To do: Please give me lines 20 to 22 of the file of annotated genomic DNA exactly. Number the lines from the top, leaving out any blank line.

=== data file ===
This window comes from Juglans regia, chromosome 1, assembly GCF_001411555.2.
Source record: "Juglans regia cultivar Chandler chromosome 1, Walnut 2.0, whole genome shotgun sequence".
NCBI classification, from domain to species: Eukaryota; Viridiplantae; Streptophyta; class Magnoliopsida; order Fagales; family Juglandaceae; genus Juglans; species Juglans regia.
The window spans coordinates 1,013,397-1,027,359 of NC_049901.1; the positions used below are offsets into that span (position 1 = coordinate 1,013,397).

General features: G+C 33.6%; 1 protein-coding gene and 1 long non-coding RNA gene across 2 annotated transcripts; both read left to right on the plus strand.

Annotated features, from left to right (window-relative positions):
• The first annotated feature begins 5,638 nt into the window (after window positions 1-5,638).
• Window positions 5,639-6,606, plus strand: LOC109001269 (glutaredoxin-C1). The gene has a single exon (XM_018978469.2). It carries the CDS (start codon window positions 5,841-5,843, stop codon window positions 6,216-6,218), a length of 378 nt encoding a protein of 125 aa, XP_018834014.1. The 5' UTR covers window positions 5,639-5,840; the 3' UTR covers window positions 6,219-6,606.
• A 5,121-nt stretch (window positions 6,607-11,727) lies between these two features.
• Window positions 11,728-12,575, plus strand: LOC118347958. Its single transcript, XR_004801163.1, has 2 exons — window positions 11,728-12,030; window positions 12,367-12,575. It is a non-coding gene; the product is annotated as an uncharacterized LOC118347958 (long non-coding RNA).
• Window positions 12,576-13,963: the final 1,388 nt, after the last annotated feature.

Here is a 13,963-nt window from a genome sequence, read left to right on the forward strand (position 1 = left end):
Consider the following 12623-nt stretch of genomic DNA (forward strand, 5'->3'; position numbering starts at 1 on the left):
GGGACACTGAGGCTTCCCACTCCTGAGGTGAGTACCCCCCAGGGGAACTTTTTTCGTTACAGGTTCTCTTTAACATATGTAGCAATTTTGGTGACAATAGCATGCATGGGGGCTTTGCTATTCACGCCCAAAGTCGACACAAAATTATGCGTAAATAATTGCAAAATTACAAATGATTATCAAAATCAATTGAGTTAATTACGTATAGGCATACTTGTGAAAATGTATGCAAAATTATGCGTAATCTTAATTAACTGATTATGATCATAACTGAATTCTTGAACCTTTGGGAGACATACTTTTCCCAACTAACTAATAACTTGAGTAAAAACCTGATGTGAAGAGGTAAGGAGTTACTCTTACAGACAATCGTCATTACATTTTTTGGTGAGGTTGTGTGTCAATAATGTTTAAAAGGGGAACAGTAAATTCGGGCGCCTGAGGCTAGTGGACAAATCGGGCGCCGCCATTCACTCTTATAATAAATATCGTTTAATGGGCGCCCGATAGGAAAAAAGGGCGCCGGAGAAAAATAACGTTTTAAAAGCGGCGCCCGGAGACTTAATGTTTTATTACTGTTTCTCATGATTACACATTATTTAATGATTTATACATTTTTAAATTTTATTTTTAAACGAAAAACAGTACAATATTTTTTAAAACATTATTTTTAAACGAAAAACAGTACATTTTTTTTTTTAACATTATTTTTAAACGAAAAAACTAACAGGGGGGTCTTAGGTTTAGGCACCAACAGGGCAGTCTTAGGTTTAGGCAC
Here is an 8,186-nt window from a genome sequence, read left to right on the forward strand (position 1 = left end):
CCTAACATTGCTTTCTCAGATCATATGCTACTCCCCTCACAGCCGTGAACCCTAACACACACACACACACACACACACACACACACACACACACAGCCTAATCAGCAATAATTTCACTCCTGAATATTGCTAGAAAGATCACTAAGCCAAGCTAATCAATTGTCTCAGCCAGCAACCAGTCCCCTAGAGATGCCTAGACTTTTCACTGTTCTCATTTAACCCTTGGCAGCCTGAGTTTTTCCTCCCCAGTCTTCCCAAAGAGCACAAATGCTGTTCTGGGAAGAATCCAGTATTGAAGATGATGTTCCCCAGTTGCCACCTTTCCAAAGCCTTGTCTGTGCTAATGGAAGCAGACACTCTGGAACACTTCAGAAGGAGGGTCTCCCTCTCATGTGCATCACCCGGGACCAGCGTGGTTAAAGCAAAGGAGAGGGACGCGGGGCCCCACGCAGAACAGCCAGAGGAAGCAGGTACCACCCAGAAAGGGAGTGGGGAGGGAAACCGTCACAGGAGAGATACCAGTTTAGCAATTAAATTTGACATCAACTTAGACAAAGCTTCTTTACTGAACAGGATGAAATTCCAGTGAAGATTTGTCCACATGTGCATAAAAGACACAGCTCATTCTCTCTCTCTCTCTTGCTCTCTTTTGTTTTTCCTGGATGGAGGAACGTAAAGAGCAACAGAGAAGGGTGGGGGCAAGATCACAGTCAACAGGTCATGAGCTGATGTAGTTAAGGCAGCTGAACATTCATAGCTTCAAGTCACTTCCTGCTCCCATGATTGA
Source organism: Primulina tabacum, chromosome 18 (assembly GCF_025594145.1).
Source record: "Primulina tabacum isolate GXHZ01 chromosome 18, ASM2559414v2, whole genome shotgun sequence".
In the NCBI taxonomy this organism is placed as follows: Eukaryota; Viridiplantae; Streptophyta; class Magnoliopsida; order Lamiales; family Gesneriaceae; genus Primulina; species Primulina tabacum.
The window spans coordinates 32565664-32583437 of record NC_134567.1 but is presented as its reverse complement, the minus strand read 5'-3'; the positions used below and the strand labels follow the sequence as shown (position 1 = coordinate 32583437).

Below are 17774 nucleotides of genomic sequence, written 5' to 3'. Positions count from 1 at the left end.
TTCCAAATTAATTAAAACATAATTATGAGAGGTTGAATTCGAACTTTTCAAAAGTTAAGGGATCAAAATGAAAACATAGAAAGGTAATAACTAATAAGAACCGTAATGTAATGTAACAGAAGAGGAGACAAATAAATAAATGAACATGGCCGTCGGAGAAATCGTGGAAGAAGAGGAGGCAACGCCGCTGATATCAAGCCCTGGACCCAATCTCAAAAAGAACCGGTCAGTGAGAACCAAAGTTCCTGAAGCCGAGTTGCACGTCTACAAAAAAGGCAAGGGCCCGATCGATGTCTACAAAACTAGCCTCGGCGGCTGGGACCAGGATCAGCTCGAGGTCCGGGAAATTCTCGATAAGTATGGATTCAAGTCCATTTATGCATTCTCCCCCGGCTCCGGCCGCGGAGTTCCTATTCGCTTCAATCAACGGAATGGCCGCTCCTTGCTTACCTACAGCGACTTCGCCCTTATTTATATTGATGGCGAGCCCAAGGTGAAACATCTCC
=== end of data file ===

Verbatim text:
The window spans coordinates 32565664-32583437 of record NC_134567.1 but is presented as its reverse complement, the minus strand read 5'-3'; the positions used below and the strand labels follow the sequence as shown (position 1 = coordinate 32583437).

Below are 17774 nucleotides of genomic sequence, written 5' to 3'. Positions count from 1 at the left end.
TTCCAAATTAATTAAAACATAATTATGAGAGGTTGAATTCGAACTTTTCAAAAGTTAAGGGATCAAAATGAAAACATAGAAAGGTAATAACTAATAAGAACCGTAATGTAATGTAACAGAAGAGGAGACAAATAAATAAATGAACATGGCCGTCGGAGAAATCGTGGAAGAAGAGGAGGCAACGCCGCTGATATCAAGCCCTGGACCCAATCTCAAAAAGAACCGGTCAGTGAGAACCAAAGTTCCTGAAGCCGAGTTGCACGTCTACAAAAAAGGCAAGGGCCCGATCGATGTCTACAAAACTAGCCTCGGCGGCTGGGACCAGGATCAGCTCGAGGTCCGGGAAATTCTCGATAAGTATGGATTCAAGTCCATTTATGCATTCTCCCCCGGCTCCGGCCGCGGAGTTCCTATTCGCTTCAATCAACGGAATGGCCGCTCCTTGCTTACCTACAGCGACTTCGCCCTTATTTATATTGATGGCGAGCCCAAGGTGAAACATCTCC